The soldiers and the chariots (Nah 2:3-2:5)

“The shields

Of his warriors

Are red.

His soldiers

Are clothed

In scarlet.

The metal

On the chariots

Flashes

On the day

When he musters them.

The chargers prance.

The chariots race madly

Through the streets.

They rush back and forth

Through the squares.

Their appearance is

Like torches.

They dart

Like lightning.

He calls his officers.

They stumble

As they come forward.

They hasten

To the wall.

The mantelet is set up.”

Nahum gave a vivid colorful description of the actions in Nineveh.  The shields of the warriors in Nineveh would be red with blood.  The clothes of their soldiers were scarlet from the blood.  The metal from the chariots flashed from the sunlight, as the men followed behind.  The chargers were prancing around, while the chariots raced madly through the streets, going back and forth from the squares.  They were like torches darting in and out, almost like lightning.  When they called their officers, they came out stumbling along.  They ran to the wall where the protective screens or mantelet was set up.  In other words, the soldiers and their officers with their chariots were in a state of chaos.

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The dark day of Yahweh (Am 5:18-5:20)

“Woe to you!

You who desire

The day of Yahweh!

Why do you want

The day of Yahweh?

It is darkness,

Not light.

It is like

As if someone fled

From a lion,

But a bear met him.

It is like

Someone went into the house.

They then rested

Their hand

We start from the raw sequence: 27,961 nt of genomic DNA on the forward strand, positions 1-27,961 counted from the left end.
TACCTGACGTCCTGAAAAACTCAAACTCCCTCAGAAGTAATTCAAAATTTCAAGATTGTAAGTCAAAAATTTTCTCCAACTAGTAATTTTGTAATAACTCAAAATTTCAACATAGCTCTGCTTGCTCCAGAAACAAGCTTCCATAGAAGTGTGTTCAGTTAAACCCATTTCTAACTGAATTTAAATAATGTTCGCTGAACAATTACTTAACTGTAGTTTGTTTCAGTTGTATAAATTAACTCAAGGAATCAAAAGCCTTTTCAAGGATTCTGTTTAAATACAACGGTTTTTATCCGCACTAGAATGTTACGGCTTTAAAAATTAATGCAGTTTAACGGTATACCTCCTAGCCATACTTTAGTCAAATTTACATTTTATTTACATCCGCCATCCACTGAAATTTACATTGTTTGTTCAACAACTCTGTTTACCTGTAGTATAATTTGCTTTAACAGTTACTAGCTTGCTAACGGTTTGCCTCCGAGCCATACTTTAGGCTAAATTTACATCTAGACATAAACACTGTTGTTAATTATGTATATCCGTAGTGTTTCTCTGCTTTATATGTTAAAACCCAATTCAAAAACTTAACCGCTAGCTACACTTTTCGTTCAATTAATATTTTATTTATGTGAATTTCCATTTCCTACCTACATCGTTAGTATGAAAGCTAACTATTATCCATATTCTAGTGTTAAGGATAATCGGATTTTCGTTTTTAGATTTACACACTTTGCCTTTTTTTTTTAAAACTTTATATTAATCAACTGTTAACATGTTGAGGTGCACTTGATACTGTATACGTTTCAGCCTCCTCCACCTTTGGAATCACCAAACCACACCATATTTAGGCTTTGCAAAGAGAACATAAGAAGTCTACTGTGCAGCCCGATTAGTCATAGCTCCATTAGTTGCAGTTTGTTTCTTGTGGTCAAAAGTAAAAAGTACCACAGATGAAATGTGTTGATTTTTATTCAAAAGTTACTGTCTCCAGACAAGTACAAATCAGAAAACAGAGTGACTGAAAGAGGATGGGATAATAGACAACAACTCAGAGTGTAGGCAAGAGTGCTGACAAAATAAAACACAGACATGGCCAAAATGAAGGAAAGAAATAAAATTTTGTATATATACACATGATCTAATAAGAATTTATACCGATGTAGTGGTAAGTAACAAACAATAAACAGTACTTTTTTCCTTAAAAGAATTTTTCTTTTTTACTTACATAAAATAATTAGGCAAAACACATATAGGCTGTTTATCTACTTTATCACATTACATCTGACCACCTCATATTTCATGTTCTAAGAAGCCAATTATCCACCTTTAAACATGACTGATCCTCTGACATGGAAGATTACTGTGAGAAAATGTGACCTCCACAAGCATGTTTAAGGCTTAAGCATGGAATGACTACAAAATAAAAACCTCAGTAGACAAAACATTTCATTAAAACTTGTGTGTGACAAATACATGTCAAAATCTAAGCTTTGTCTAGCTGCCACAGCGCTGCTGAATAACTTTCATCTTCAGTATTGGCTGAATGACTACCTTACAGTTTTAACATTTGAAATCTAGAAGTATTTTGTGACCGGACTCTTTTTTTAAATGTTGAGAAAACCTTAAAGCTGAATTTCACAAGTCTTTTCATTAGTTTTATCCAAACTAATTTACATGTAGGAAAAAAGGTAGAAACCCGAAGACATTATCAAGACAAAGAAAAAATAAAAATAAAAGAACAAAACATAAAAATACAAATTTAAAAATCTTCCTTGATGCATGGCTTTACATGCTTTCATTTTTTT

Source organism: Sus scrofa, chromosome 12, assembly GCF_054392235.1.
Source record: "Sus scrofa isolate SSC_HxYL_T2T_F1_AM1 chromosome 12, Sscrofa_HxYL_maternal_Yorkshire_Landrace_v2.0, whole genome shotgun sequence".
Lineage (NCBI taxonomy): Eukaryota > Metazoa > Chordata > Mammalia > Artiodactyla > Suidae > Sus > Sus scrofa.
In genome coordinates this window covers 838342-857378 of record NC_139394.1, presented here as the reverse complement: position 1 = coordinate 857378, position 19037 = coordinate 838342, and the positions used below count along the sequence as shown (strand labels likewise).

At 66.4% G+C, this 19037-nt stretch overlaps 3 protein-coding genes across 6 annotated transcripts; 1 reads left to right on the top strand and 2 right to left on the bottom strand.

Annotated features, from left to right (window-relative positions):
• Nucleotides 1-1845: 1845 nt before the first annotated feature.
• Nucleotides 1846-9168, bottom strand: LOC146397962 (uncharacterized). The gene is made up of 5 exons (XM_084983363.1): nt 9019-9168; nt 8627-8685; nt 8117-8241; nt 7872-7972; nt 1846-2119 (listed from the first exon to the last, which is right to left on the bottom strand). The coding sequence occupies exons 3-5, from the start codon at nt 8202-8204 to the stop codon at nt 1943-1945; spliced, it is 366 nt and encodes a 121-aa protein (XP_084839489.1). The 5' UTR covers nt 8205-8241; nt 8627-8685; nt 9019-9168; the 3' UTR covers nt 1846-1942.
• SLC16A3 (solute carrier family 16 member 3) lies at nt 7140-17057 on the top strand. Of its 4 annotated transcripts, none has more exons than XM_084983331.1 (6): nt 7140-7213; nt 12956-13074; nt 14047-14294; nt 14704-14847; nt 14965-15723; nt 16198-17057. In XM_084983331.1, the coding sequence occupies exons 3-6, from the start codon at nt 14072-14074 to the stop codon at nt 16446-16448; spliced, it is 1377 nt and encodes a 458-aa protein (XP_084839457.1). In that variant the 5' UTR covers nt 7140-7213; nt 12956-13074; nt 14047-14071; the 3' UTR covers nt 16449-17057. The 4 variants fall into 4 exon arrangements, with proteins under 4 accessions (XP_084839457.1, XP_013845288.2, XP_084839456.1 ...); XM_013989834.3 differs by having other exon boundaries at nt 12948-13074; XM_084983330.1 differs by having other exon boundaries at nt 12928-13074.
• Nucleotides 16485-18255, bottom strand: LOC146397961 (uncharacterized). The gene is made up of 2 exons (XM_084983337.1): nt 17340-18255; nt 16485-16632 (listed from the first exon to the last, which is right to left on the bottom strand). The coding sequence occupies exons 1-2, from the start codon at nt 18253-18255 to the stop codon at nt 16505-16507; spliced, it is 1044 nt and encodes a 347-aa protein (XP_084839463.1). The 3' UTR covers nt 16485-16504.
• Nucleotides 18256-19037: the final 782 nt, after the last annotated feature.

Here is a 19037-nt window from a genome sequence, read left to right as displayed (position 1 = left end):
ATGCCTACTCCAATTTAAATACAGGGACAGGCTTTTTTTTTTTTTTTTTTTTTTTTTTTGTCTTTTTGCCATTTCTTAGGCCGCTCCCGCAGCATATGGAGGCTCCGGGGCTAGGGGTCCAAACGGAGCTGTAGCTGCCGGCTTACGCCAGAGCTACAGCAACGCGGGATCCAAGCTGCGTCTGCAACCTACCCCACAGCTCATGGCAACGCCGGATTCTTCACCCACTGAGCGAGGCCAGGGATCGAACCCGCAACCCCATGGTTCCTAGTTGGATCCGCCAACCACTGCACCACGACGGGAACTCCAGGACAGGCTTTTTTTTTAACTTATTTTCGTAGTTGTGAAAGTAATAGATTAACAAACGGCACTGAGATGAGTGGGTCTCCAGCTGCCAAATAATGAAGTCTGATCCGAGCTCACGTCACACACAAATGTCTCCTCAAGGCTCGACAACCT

Against the wall.

Then a serpent bit him.

Is not

The day of Yahweh

Darkness,

Not light?

It is gloom

With no brightness in it.”

The day of Yahweh meant many different things to the ancient Israelites. For some, it was a favorable intervention of Yahweh. For others, as here, it was a day of Yahweh’s anger. After the exile, it was considered a day of hope that the anger of Yahweh would turn on Israel’s oppressors. Then this day of Yahweh became a day of judgment, as a triumph for the righteous. Finally, there were cosmic signs that would accompany this day of Yahweh. Here, Amos wanted to know why anyone would want the day of Yahweh to come, because it was a time of darkness, not light. In fact, he wanted to curse them for wishing the day of Yahweh to come. This day of Yahweh was more like a person fleeing from a lion, only to run into a bear. It was like going into a house, and then resting your arm on the wall, only to be bit by a snake. For Amos, the day of Yahweh was a time of darkness, not light, a time of gloom and not brightness.

The death of King Belshazzar (Dan 5:30-5:30)

“That very night

King Belshazzar,

The Chaldean king

Was killed.”

Right after Daniel became the 3rd in command, this Chaldean King Belshazzar was killed. How did he die? Apparently, the Medes and Persians invaded Babylon without any resistance. They took over and killed the sitting king. Was there any connection to the hand writing on the wall and Daniel’s intervention? Did this mean that Daniel was now 2nd in command? What would happen to him?

The king explains the situation to Daniel (Dan 5:15-5:16)

“‘Now the wise men,

The enchanters,

Have been brought in

Before me

To read this writing.

They were to tell me

Its interpretation.

But they were not able

To give the interpretation

Of the matter.